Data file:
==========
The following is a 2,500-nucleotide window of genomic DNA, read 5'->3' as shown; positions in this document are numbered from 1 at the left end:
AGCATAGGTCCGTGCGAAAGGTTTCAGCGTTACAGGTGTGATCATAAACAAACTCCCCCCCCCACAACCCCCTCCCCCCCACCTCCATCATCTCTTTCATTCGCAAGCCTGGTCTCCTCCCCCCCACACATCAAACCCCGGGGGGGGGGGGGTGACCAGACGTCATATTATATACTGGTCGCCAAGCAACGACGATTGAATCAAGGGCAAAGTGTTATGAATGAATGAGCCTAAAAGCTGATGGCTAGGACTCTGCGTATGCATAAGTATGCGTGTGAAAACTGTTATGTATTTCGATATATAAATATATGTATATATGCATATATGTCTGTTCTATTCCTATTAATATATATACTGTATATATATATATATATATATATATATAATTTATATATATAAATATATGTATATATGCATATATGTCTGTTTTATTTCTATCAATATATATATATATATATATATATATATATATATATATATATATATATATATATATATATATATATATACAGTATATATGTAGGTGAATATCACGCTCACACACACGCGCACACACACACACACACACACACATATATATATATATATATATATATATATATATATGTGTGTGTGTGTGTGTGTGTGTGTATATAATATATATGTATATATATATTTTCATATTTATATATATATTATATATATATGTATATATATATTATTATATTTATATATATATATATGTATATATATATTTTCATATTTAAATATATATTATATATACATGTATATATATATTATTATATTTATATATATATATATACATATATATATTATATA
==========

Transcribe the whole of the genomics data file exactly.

The following is a 2,500-nucleotide window of genomic DNA, read 5'->3' as shown; positions in this document are numbered from 1 at the left end:
AGCATAGGTCCGTGCGAAAGGTTTCAGCGTTACAGGTGTGATCATAAACAAACTCCCCCCCCCACAACCCCCTCCCCCCCACCTCCATCATCTCTTTCATTCGCAAGCCTGGTCTCCTCCCCCCCACACATCAAACCCCGGGGGGGGGGGGGTGACCAGACGTCATATTATATACTGGTCGCCAAGCAACGACGATTGAATCAAGGGCAAAGTGTTATGAATGAATGAGCCTAAAAGCTGATGGCTAGGACTCTGCGTATGCATAAGTATGCGTGTGAAAACTGTTATGTATTTCGATATATAAATATATGTATATATGCATATATGTCTGTTCTATTCCTATTAATATATATACTGTATATATATATATATATATATATATATAATTTATATATATAAATATATGTATATATGCATATATGTCTGTTTTATTTCTATCAATATATATATATATATATATATATATATATATATATATATATATATATATATATATATATATATATATACAGTATATATGTAGGTGAATATCACGCTCACACACACGCGCACACACACACACACACACACACATATATATATATATATATATATATATATATATATGTGTGTGTGTGTGTGTGTGTGTGTATATAATATATATGTATATATATATTTTCATATTTATATATATATTATATATATATGTATATATATATTATTATATTTATATATATATATATGTATATATATATTTTCATATTTAAATATATATTATATATACATGTATATATATATTATTATATTTATATATATATATATACATATATATATTATATA